The other painting, Apple Tree I, carried the similar mosaic style to Apple Tree II.

It is unknown whether apple trees carried a deeper inner meaning for Klimt, symbolizing a prominent meaning for him. However, trees remain a classic symbol through art and history illustrating an array of deeper meaning.

The apple tree within the Christian religion illustrated the fall of Adam and Eve, a theme that Klimt studied near the end of his work. In Greek culture, the apple represent immortality and beauty, a concept Klimt may have incorporated within his work.

As Klimt son died at a young age due to sickness, and his brother and father dying early on too leading his sister and mother into a deep depression, Klimt had a significant understanding of the elements of life and death, symbolizing it within his work. Perhaps the apply tree symbolizes the theme of immortality Klimt desperately seeked as he was surrounded by death.

The Apple Tree II holds an immense difference from Klimt's first piece, Apple Tree I. Bright colours seize the first apple tree, with positive shades of green and blues. The painting incorporates a deepening landscape achieved by linear brush strokes, and a transparent meadow behind the tree. The landscape is filled with bright coloured flowers with yellow middles, adding a happy theme to the piece.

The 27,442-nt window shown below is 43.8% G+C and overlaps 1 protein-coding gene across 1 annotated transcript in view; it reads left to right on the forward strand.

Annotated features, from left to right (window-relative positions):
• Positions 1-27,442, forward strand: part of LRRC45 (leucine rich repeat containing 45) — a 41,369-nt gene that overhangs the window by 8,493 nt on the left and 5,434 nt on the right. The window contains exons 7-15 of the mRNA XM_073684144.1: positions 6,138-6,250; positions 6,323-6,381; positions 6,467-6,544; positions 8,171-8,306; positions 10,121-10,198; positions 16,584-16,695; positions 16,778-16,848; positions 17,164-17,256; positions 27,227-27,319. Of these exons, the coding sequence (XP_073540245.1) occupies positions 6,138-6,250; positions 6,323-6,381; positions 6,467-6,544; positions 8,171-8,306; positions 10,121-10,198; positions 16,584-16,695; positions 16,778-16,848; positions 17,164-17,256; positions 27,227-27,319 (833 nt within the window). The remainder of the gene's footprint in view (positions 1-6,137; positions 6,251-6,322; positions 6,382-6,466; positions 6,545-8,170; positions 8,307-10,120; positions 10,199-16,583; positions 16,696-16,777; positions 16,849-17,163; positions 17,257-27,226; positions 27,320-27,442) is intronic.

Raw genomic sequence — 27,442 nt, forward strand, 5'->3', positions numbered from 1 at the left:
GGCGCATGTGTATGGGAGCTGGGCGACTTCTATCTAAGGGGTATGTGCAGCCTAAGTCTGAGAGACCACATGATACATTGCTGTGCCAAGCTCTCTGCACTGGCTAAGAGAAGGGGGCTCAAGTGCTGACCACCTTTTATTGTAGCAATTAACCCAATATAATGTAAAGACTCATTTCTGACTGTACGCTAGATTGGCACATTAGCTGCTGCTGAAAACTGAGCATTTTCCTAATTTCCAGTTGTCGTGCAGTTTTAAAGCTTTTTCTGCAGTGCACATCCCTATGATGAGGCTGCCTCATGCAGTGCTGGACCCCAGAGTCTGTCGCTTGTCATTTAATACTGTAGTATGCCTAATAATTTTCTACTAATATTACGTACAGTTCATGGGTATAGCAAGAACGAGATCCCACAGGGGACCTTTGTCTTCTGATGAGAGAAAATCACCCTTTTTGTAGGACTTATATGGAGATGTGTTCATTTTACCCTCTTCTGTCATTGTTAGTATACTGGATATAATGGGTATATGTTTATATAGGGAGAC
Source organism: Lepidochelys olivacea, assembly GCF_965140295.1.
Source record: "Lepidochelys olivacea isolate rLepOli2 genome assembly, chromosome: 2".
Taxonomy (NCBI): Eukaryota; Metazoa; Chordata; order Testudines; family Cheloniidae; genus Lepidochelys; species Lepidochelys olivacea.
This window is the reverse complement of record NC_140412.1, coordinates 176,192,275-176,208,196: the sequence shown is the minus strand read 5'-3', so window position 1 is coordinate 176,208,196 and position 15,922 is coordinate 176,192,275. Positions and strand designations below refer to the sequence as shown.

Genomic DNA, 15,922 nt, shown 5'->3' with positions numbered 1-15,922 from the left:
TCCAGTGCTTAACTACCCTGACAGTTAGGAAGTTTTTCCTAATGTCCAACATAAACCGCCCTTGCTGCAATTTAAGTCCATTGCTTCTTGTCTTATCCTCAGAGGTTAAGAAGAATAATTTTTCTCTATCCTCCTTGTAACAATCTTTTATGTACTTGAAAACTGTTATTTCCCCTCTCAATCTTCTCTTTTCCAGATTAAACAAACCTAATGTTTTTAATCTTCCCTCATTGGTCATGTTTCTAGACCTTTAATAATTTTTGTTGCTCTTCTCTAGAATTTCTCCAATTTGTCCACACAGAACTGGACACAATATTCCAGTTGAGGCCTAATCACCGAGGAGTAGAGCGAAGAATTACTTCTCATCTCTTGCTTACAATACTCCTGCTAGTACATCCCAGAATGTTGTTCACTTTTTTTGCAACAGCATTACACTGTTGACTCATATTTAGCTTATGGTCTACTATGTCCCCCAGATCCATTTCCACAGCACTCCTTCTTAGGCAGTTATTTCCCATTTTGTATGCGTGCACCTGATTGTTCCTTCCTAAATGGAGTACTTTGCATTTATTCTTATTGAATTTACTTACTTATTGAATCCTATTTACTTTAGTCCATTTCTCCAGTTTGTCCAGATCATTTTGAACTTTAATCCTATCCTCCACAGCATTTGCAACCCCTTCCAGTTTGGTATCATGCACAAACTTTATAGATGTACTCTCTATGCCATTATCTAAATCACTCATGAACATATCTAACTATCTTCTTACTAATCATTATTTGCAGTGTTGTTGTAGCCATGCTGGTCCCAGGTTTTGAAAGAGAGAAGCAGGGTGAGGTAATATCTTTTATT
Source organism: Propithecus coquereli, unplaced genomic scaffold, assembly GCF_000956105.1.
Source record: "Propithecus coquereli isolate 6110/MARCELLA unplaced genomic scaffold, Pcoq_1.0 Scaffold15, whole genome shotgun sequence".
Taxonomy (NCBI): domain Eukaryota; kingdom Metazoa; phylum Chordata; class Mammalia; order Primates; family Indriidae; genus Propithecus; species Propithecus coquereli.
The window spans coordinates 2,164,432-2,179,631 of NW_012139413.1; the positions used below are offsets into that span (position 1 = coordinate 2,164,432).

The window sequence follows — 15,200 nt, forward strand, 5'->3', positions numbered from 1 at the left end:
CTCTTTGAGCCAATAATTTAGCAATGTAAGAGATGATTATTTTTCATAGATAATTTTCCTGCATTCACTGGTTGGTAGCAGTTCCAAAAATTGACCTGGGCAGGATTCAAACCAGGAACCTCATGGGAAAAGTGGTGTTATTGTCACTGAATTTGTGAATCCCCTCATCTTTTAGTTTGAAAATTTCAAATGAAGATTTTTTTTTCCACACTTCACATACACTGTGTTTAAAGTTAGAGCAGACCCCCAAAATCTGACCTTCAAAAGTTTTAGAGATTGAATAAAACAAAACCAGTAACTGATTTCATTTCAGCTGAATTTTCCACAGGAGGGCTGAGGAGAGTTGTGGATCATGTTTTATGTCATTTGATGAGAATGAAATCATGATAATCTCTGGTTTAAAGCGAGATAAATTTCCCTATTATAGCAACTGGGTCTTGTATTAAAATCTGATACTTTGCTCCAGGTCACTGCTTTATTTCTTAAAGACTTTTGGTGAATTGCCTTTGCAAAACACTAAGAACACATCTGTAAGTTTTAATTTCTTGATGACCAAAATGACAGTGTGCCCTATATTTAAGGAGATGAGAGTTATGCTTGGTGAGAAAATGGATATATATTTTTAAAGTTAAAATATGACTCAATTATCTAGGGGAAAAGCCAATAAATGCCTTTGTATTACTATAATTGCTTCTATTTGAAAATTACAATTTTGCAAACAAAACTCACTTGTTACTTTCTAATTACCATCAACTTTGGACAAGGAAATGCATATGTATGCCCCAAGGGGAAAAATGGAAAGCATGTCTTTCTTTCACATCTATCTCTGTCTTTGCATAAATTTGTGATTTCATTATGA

Where as The Apple Tree II, painted in 1916, holds a darker allure to the piece with a flat composition. The painting illustrates a tall trunk, with rounded branches growing out of the tree in dark green and grey colours. The apples on the tree are a pale shade of green, differentiating from the positive red apples in the first painting.

The Apple Tree II illustrates a plat patch of grass, with swirling wave brush strokes in shades of green and brown. The background of the painting is seized by grey tinted shades of white, showcasing either a gloomy sky filled with clouds or a spin on the colours used to portray the sky. The background holds a thin line of skinny trees, falling into a soft horizon based on the flat landscape the painting is created on.

The allure within Apple Trees II is a darker emotion; perhaps symbolizing a dark period the artist was experiencing. The painting had been creating 4 years after the positive first version of the apple tree, up raising the question as to what occurred to alter Klimt's style. The piece remains as one of Klimt's final paintings, showcasing a change in technique used within his work.